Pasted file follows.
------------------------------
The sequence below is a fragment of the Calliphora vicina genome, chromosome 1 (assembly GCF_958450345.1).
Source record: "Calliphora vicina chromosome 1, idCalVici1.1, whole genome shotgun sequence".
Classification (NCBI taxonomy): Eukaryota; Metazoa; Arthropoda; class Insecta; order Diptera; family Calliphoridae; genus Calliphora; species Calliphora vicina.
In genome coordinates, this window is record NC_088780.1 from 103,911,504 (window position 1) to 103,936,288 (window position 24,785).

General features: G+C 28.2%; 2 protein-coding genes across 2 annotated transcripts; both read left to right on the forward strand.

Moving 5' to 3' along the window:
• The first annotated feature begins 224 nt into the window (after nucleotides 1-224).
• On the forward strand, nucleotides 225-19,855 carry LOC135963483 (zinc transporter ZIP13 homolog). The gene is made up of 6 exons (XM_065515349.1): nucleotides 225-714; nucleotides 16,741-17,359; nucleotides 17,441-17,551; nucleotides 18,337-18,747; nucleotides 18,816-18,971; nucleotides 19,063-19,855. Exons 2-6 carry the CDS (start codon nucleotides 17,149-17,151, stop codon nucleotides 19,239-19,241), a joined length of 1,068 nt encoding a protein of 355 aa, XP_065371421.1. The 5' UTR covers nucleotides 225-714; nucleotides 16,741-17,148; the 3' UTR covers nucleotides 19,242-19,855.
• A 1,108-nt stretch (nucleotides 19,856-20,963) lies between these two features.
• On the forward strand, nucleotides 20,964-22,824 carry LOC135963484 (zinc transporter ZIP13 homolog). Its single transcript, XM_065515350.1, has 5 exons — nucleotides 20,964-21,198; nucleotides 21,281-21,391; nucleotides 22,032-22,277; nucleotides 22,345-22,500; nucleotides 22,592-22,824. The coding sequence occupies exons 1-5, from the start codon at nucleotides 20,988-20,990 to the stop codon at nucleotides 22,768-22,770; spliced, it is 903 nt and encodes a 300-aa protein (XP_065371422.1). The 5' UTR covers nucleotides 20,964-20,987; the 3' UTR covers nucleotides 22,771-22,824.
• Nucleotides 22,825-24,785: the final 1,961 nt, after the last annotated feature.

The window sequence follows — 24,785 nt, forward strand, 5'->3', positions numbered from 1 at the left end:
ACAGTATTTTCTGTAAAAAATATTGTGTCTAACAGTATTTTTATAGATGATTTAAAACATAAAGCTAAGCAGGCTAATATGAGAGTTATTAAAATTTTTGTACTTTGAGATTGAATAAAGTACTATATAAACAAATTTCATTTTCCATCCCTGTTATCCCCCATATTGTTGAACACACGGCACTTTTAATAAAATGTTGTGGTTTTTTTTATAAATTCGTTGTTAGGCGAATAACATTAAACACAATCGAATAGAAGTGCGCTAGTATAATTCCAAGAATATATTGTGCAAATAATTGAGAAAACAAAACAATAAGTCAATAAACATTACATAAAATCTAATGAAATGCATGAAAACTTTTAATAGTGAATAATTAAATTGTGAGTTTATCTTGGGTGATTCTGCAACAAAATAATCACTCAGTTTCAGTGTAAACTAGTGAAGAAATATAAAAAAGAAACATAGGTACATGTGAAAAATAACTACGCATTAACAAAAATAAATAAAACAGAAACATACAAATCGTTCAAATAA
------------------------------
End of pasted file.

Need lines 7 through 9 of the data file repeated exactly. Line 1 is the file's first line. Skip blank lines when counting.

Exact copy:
• The first annotated feature begins 224 nt into the window (after nucleotides 1-224).
• On the forward strand, nucleotides 225-19,855 carry LOC135963483 (zinc transporter ZIP13 homolog). The gene is made up of 6 exons (XM_065515349.1): nucleotides 225-714; nucleotides 16,741-17,359; nucleotides 17,441-17,551; nucleotides 18,337-18,747; nucleotides 18,816-18,971; nucleotides 19,063-19,855. Exons 2-6 carry the CDS (start codon nucleotides 17,149-17,151, stop codon nucleotides 19,239-19,241), a joined length of 1,068 nt encoding a protein of 355 aa, XP_065371421.1. The 5' UTR covers nucleotides 225-714; nucleotides 16,741-17,148; the 3' UTR covers nucleotides 19,242-19,855.
• A 1,108-nt stretch (nucleotides 19,856-20,963) lies between these two features.